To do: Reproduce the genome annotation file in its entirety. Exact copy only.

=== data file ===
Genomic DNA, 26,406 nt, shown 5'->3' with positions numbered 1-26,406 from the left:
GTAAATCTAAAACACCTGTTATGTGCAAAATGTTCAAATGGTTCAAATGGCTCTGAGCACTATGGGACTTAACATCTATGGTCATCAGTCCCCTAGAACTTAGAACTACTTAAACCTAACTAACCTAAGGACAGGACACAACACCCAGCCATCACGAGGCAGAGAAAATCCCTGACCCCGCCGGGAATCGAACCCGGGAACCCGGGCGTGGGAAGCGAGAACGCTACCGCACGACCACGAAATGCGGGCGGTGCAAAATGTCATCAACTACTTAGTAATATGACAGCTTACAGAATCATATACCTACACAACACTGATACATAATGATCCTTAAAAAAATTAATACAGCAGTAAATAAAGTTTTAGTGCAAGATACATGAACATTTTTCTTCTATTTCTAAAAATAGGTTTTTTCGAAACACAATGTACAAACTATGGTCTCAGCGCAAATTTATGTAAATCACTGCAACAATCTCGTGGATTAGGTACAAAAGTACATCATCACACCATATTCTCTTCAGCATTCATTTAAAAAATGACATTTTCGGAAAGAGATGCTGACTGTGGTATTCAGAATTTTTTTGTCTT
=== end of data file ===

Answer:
Genomic DNA, 26,406 nt, shown 5'->3' with positions numbered 1-26,406 from the left:
GTAAATCTAAAACACCTGTTATGTGCAAAATGTTCAAATGGTTCAAATGGCTCTGAGCACTATGGGACTTAACATCTATGGTCATCAGTCCCCTAGAACTTAGAACTACTTAAACCTAACTAACCTAAGGACAGGACACAACACCCAGCCATCACGAGGCAGAGAAAATCCCTGACCCCGCCGGGAATCGAACCCGGGAACCCGGGCGTGGGAAGCGAGAACGCTACCGCACGACCACGAAATGCGGGCGGTGCAAAATGTCATCAACTACTTAGTAATATGACAGCTTACAGAATCATATACCTACACAACACTGATACATAATGATCCTTAAAAAAATTAATACAGCAGTAAATAAAGTTTTAGTGCAAGATACATGAACATTTTTCTTCTATTTCTAAAAATAGGTTTTTTCGAAACACAATGTACAAACTATGGTCTCAGCGCAAATTTATGTAAATCACTGCAACAATCTCGTGGATTAGGTACAAAAGTACATCATCACACCATATTCTCTTCAGCATTCATTTAAAAAATGACATTTTCGGAAAGAGATGCTGACTGTGGTATTCAGAATTTTTTTGTCTT